Great Deal! Get Instant $25 FREE in Account on First Order + 10% Cashback on Every Order Order Now

Your job is to provide an implementation for a module and a class whose interface is predefined. We are building a postfix calculator called Calc. For details about postfix notation, see Section 14.10...

1 answer below »

Your job is to provide an implementation for a module and a class whose interface is predefined. We are building a postfix calculator called Calc. For details about postfix notation, see Section 14.10 in your textbook (p XXXXXXXXXXYou have been provided with a driver in the form of a main function with a while loop in it. In addition, there is a module called input that contains a couple of routines for validating input. You must implement the routines in the input module. You will find prototypes in input.hpp.

In order to implement postfix notation, you need a stack. You are provided with an interface for a Stack class that uses the vector class from the Standard Template Library (See Chapter 8 in your textbook). You must implement the Stack class according to the class declaration provided in Stack.hpp.

You must hand in two files: one called input.cpp and one called Stack.cpp. The input.cpp file should contain an implementation of the function prototypes in input.hpp. The Stack.cpp file should contain an implementation of the class declared in the Stack.hpp file.

Your implementation must match the interface exactly. I will drop them into a project directory with my own header files and main program, and they should work without modification.

The Program:

The Calc program is a command-line calculator. When you run it, it shows you a prompt, which is a dollar sign ($). You can type numbers, and you can type mathematical operators. There are five operators: +, -, *, /, and % for add, subtract, multiply, divide, and modulus, respectively. All operators are integer only.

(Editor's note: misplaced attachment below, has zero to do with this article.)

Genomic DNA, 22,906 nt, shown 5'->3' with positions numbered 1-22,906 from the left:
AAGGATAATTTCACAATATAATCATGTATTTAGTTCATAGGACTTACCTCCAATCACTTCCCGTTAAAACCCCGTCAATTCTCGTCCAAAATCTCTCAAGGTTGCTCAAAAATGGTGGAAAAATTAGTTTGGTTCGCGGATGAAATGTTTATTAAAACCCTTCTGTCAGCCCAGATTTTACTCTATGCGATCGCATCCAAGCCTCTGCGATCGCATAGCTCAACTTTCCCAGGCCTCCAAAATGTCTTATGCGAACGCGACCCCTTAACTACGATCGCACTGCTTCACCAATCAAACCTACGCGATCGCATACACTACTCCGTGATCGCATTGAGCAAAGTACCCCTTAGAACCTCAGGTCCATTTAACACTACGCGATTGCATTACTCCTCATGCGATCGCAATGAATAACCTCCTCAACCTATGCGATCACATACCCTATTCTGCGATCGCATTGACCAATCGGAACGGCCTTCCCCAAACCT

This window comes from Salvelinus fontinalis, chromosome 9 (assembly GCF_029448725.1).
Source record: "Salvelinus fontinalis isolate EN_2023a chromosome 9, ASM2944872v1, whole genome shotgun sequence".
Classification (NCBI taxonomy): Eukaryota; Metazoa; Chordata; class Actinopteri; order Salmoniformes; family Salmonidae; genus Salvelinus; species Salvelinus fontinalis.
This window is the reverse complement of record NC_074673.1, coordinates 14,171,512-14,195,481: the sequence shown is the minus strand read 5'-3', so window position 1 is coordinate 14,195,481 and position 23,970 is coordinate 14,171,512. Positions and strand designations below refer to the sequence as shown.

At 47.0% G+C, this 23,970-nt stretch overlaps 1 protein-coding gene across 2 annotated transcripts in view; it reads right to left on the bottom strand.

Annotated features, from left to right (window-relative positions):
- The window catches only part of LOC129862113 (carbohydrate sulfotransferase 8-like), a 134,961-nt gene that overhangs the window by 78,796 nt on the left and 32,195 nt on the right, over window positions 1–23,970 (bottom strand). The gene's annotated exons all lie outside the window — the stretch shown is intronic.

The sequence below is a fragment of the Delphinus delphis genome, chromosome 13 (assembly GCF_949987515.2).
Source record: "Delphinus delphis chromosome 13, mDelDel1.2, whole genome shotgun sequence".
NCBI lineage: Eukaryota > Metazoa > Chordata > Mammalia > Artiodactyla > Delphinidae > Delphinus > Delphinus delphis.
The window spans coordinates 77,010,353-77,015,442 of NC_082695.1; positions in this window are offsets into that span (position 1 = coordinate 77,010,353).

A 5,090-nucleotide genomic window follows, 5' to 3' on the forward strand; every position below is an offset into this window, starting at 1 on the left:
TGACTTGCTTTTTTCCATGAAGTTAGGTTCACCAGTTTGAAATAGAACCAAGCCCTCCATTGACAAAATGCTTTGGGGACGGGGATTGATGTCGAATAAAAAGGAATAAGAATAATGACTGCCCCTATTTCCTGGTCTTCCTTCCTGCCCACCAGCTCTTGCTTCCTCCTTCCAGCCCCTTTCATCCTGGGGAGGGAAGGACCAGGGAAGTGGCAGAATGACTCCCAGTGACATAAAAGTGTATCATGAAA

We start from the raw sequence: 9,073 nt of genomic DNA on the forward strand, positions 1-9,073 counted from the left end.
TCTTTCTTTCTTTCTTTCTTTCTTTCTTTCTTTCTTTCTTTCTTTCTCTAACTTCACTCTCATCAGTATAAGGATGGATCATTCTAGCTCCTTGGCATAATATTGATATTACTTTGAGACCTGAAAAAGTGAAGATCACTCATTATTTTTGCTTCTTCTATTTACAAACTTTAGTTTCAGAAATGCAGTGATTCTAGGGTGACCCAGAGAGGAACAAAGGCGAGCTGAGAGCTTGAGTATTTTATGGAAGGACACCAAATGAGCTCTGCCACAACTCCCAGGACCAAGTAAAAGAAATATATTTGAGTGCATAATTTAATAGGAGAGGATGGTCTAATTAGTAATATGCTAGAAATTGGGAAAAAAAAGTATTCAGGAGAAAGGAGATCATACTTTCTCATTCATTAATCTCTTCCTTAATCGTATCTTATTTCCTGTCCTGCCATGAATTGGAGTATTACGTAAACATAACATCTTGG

Numbers may be preceded by an optional ‘+’ or ‘-’, followed by one or more digits. This calculator operates on integers only. When you enter a number, it is placed on the stack.

When you enter an operator, the program applies the operator to the top two numbers on the stack. If there are not enough numbers, the program prints an error message. If the operation is successful, the result is printed to the console. The result also remains on the stack top.

You can type ‘p’ to print out the current stack contents. You can type ‘x’ to exit the program.
All other input produces an error message.

Answered Same DayDec 08, 2021

Solution

Ria answered on Dec 10 2021
56 Votes
Calc/input.cpp
#include "input.hpp"
#include using namespace std;
ool is_a_binary_operator(std::string inputValue, char& op)
{
    int i, f = 0;
    for (i = 0; inputValue[i] != '\0' && f == 0; i++)
    {
        if (inputValue[i] == '+' || inputValue[i] == '-' || inputValue[i] == '*' || inputValue[i] == '/' || inputValue[i] == '%')
        {
            op = inputValue[i];
            f = 1;
        }
    }
    return f;
}
ool is_a_number(std::string inputValue, int& x)
{
    int i, f = 0, num=0;
    for (i = 0; inputValue[i] != '\0'; i++)
    {
        if (isdigit(inputValue[i]))
        {
            num = num * 10 + inputValue[i] - '0';
            x = num;
            f = 1;
        }
    }
    return f;
}
Calc/input.hpp
#ifndef INPUT_HPP
#define INPUT_HPP
#include --------------------------------------------------------------------
Function: is_a_binary_operato
Description: Reads a mathematical operator from a string.
Operators recognized: +, -, *, /, %
If successful, the operator is returned in
the `op' reference parameter.
Parameters: inputValue : string
op : char&
Returns: true if a binary operator was found, and false
otherwise
--------------------------------------------------------------------
ool is_a_binary_operator(std::string inputValue, char&...
SOLUTION.PDF

Answer To This Question Is Available To Download

Related Questions & Answers

More Questions »

Submit New Assignment

Copy and Paste Your Assignment Here